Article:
Gerry Lee, the director of the Maryknoll Office for Global Concern, is in Rome for the conference "Nonviolence and Just Peace: Contributing to the Catholic Understanding of and Commitment to Nonviolence," April 11-13. Below is his report on the first full day of the conference. Click here to find all of our articles and photos from the conference.
April 12, 2016 – The first full day of the "Nonviolence and Just Peace: Contributing to the Catholic Understanding of and Commitment to Nonviolence" conference began with a Mass in a beautiful old chapel “Domus Pacem” on campus.
The process we are using is a participatory one, where all of the 80+ delegates are invited to share their experiences of the spirituality and practice of Catholic nonviolence. We are using a modified ‘fishbowl’ technique where there are six chairs in the middle of several concentric circles of more and more chairs. Four presenters offer 5 minute reflections on their practice of the topic, and then they briefly dialogue with each other. Next, participants from the outer circles are invited to take one of the two empty chairs in the middle of the circles and share from their experience. Once they have spoken they leave the inner circle and others come up to sit and offer their brief comments. Following this primary dialogue we then break into small groups of ten to reflect more deeply on the topic, a reflection that is then brought back to a plenary.
As you can imagine, with 80 laity, religious, bishops and priests from more than 35 countries, there is a rich diversity of experience in the practice of nonviolence. Today we heard incredibly moving testimonies of hope and struggle from a sister in Iraq, a bishop in South Sudan, a priest from Jeju Island, a laywoman who is a leader of Kairos Palestine, to name a few. Ken Butigan, one of our facilitators, remarked that to call this a nonviolent “conference” is a misnomer – it is a dialogue, a process, or more accurately, the beginning of a process that we hope will sweep through the entire Church.
The first session
The first session today was “Experiences of Nonviolence: Inductive exploration of the experience of nonviolence as a spiritual commitment of faith and a practical strategy in violent situations and different cultural contexts." What might we learn from such experience to provide soil for theological reflection and action planning?” The lead reflectors were Katrina Kruhonja of Croatia, Bishop Paride Taban of South Sudan, Mairead Maguire of Ireland and Pietro Ameglio of Mexico. After powerful testimonies by these four, Maria Stephan of the U.S. stepped into the inner circle and shared her research on the success of nonviolent struggles compared to violent tactics in ending oppressive regimes.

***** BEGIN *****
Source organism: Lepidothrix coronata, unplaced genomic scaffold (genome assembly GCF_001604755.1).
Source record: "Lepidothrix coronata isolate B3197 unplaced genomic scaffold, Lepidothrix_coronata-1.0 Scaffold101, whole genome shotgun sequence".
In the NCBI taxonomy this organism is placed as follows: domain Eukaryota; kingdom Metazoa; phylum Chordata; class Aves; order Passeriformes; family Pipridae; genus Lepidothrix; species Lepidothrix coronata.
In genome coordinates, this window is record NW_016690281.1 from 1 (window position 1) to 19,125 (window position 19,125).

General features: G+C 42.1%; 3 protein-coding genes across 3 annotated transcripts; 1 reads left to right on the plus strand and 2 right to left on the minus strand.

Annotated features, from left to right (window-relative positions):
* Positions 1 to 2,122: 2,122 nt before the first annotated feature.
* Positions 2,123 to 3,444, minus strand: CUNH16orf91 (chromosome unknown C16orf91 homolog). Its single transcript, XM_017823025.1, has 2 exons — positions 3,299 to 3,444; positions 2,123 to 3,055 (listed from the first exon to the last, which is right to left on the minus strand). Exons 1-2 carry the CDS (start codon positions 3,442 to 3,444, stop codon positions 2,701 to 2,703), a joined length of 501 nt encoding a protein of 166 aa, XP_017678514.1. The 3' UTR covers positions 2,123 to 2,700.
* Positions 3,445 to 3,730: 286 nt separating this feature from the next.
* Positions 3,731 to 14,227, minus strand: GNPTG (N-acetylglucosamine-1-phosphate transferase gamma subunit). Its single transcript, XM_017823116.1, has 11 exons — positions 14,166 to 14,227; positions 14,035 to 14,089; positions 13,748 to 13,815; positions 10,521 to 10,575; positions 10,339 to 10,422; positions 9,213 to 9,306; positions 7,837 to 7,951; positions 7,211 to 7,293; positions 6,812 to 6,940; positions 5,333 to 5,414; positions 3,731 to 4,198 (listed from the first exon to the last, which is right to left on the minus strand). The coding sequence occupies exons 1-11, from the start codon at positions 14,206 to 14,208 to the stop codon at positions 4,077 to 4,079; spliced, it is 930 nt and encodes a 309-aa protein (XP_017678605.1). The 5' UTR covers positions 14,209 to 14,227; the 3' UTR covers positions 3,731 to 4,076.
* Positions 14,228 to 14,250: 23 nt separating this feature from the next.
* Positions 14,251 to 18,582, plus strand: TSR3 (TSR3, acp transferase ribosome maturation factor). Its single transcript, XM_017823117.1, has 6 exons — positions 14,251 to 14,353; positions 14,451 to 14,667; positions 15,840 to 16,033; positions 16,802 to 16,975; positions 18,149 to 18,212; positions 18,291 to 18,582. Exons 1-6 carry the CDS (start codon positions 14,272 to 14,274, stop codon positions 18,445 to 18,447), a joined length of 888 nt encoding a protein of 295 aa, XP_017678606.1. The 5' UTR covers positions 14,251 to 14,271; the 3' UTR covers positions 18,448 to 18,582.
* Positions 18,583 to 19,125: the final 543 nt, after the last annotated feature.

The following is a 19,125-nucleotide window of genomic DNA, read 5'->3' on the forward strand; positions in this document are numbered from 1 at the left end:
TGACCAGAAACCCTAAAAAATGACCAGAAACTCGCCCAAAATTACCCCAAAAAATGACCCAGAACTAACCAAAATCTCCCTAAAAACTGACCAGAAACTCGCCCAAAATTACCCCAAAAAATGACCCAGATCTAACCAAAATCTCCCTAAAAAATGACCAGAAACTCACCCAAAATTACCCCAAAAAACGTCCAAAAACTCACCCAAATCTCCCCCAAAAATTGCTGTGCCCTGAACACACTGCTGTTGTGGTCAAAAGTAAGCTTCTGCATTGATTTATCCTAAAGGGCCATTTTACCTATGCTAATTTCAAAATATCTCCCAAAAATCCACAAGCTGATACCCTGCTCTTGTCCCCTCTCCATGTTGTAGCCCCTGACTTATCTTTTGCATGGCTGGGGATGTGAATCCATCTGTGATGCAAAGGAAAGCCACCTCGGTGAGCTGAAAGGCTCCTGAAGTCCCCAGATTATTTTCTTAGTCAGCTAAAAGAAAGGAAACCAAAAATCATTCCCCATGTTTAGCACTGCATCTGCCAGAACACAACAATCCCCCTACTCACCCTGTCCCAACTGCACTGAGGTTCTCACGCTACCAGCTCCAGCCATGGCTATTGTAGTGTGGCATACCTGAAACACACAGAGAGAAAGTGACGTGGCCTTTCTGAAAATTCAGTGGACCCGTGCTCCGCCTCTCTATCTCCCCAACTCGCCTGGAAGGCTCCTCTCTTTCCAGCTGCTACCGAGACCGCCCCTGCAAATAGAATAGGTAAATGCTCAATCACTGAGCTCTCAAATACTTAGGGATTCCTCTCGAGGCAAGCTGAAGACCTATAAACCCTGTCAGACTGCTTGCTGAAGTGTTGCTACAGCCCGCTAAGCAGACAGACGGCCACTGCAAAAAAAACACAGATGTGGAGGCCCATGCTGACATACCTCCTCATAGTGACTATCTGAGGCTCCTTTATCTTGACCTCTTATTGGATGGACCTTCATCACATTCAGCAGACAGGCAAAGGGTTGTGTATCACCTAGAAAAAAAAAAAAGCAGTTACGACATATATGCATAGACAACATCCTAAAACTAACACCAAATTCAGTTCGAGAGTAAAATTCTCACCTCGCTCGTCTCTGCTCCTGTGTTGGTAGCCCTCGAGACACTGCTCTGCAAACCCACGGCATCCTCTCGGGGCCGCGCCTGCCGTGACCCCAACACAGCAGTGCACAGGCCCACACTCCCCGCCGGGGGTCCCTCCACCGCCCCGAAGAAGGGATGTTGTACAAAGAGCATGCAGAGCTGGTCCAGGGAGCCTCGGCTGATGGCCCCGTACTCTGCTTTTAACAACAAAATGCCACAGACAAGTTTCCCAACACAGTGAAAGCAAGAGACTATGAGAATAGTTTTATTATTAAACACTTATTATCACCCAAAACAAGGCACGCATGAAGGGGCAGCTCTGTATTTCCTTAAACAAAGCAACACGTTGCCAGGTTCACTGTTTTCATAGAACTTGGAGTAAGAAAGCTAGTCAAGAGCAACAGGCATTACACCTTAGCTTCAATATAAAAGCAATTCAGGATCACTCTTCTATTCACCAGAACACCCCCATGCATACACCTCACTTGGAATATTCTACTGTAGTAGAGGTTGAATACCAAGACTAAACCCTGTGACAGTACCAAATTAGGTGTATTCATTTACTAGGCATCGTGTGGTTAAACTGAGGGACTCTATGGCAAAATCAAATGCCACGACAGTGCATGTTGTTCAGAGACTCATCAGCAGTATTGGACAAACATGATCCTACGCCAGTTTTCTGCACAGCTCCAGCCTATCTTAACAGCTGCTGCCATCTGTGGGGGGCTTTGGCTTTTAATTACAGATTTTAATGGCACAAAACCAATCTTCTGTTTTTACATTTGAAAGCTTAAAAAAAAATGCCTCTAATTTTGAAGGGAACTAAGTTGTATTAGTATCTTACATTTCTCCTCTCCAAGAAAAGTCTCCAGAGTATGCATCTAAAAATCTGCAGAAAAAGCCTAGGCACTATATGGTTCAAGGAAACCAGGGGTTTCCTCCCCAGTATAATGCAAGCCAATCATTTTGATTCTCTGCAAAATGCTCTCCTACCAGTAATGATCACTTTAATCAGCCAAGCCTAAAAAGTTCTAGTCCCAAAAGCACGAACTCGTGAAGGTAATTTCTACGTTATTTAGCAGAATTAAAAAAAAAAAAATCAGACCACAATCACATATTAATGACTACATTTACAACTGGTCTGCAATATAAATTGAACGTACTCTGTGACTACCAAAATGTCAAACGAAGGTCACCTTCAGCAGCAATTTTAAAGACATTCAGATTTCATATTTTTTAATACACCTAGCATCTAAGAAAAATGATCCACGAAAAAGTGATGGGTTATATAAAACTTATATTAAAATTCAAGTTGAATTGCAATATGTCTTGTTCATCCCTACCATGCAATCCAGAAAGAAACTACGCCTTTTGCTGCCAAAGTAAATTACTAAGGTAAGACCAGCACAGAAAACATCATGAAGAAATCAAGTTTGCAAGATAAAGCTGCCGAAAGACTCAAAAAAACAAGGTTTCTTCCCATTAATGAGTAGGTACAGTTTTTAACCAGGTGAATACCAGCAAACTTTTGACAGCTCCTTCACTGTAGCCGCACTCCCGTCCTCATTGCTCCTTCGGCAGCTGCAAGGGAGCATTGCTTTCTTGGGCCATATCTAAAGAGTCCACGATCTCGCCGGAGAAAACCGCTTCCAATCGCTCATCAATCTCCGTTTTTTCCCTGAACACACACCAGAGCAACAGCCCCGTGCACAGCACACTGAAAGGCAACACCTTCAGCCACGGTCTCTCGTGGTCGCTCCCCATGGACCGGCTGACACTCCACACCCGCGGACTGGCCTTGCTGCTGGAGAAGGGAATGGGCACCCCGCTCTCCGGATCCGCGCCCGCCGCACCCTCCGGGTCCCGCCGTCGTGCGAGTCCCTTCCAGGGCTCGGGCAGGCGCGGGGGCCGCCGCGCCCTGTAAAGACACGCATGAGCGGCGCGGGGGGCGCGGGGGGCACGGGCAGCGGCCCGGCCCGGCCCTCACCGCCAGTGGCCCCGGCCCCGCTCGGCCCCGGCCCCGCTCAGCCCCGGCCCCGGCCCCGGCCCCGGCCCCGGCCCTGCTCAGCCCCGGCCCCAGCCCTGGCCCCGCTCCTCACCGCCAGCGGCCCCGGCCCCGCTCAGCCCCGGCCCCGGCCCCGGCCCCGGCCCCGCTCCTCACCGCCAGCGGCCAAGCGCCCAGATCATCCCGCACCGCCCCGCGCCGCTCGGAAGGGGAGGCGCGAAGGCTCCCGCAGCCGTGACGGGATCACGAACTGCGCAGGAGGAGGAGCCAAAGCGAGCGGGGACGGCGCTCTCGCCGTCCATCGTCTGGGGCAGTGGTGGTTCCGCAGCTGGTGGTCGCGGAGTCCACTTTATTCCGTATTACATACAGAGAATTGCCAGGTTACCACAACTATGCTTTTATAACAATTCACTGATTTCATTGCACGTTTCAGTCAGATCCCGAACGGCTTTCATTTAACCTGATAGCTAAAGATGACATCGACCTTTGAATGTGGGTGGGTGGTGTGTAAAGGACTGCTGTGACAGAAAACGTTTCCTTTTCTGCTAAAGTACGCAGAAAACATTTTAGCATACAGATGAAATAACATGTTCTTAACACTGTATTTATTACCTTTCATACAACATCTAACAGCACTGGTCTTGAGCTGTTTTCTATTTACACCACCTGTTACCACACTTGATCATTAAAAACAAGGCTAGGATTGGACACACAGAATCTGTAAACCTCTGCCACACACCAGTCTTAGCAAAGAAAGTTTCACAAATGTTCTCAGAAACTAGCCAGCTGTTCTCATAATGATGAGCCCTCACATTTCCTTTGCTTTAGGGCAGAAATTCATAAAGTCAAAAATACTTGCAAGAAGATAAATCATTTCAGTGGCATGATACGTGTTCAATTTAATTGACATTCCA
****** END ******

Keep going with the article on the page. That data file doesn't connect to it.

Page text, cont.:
The second session
The second session was “Jesus’ way of nonviolence: How do recent experiences of nonviolence help illuminate our understanding of Jesus’ way of nonviolence and engaging conflict?" What has the latest scholarship and praxis revealed about Jesus’ approach and practices for nonviolence and engaging conflict? How might we integrate recent theological reflection on nonviolence? How can we appropriate these insights into present day contexts? The lead reflectors were Benedictine Sister Anne McCarthy, Fr. Jamal Khader of Palestine, and Fr. John Dear. Their challenging reflections were followed by lively interventions by Bishop Luigi Bettazzi of Italy (who attended Vatican Council II and is a former president of Pax Christi, Maryknoll Sisters Teresa Hougnon and Joanne Doi, Rose Berger of Sojourners, former Maryknoll Lay Missioner Merwyn DeMello of Afghanistan and Chris Cole of Pax Christi UK - a leading drones activist.
It’s hard to summarize such a rich day in few words. We were encouraged to be bold and call upon the hierarchy to affirm Jesus’ nonviolence and to seek an encyclical on peace. We recognized that all too often the church is complicit with the military-industrial complex and itself becomes a contradiction to the Gospel. At the same time we celebrated the many inspirational church women and men who by their practice of nonviolence in situations of extreme violence are themselves offering tremendous leadership in our church. Their practice is often with powerful liturgical expressions in conflict zones that speak to the spirituality of nonviolence and at the same time challenge both political and ecclesiastical leaders to stop their unquestioning support of militarism and violence.
Our valiant writing committee is now beginning to pull together the threads of this rich dialogue and we hope to have a consensus document with an action plan by the end of the conference tomorrow. Keep us in your prayers! (Click here for a prayer written for the conference.)